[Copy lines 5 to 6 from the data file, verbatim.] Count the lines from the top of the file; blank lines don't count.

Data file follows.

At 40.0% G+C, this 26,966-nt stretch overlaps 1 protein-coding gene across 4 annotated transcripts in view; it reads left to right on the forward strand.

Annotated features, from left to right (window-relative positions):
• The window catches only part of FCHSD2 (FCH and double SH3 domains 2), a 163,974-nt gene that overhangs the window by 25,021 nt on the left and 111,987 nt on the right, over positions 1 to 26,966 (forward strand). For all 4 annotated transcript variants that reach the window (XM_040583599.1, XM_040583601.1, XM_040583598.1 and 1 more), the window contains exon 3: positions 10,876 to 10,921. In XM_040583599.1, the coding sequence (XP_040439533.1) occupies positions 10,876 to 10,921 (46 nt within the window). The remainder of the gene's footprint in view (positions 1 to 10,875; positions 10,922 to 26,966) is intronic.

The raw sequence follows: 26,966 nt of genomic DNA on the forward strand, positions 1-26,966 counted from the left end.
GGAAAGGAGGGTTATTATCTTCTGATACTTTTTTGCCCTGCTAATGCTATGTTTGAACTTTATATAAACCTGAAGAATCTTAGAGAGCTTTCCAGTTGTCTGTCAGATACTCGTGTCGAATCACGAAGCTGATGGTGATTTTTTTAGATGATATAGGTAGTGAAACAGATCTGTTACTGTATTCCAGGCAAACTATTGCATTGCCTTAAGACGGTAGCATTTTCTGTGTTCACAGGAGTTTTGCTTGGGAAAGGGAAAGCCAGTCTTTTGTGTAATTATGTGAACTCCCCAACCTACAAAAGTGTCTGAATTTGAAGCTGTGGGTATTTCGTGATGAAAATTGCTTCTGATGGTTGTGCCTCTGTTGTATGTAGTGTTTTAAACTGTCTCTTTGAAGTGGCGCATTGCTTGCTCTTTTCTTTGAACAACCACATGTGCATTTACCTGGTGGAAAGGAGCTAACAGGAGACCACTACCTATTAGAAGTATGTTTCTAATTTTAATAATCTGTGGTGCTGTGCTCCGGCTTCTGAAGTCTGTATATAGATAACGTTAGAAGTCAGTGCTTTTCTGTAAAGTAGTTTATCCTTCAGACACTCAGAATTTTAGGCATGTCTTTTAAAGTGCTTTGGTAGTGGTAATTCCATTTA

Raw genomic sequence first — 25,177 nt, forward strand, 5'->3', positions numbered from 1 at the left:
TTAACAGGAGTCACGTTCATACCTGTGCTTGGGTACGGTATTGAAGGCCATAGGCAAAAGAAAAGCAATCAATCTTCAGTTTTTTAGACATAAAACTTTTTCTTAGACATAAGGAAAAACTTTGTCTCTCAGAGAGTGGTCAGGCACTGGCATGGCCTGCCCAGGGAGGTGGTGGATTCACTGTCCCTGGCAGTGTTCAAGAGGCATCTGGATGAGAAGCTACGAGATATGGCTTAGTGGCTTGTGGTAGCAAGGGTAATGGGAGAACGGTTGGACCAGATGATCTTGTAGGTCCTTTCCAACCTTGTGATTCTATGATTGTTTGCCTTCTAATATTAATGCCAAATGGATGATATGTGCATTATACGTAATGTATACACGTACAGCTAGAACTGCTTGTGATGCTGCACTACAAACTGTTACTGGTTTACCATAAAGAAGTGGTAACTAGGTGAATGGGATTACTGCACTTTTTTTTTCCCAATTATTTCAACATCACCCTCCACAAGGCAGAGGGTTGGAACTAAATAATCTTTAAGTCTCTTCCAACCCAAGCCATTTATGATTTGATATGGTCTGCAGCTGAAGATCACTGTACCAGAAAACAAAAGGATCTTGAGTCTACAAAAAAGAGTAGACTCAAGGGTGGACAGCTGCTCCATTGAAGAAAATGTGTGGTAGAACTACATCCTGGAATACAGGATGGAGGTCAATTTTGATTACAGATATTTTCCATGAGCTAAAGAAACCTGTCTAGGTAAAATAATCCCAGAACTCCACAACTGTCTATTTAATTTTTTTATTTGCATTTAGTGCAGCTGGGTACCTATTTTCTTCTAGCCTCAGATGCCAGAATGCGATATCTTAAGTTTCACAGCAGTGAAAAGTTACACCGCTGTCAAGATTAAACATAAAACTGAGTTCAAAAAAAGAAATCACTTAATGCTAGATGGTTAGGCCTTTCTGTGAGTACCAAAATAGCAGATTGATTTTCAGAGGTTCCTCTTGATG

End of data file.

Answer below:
GGAAAGGAGGGTTATTATCTTCTGATACTTTTTTGCCCTGCTAATGCTATGTTTGAACTTTATATAAACCTGAAGAATCTTAGAGAGCTTTCCAGTTGTCTGTCAGATACTCGTGTCGAATCACGAAGCTGATGGTGATTTTTTTAGATGATATAGGTAGTGAAACAGATCTGTTACTGTATTCCAGGCAAACTATTGCATTGCCTTAAGACGGTAGCATTTTCTGTGTTCACAGGAGTTTTGCTTGGGAAAGGGAAAGCCAGTCTTTTGTGTAATTATGTGAACTCCCCAACCTACAAAAGTGTCTGAATTTGAAGCTGTGGGTATTTCGTGATGAAAATTGCTTCTGATGGTTGTGCCTCTGTTGTATGTAGTGTTTTAAACTGTCTCTTTGAAGTGGCGCATTGCTTGCTCTTTTCTTTGAACAACCACATGTGCATTTACCTGGTGGAAAGGAGCTAACAGGAGACCACTACCTATTAGAAGTATGTTTCTAATTTTAATAATCTGTGGTGCTGTGCTCCGGCTTCTGAAGTCTGTATATAGATAACGTTAGAAGTCAGTGCTTTTCTGTAAAGTAGTTTATCCTTCAGACACTCAGAATTTTAGGCATGTCTTTTAAAGTGCTTTGGTAGTGGTAATTCCATTTA

Raw genomic sequence first — 25,177 nt, forward strand, 5'->3', positions numbered from 1 at the left: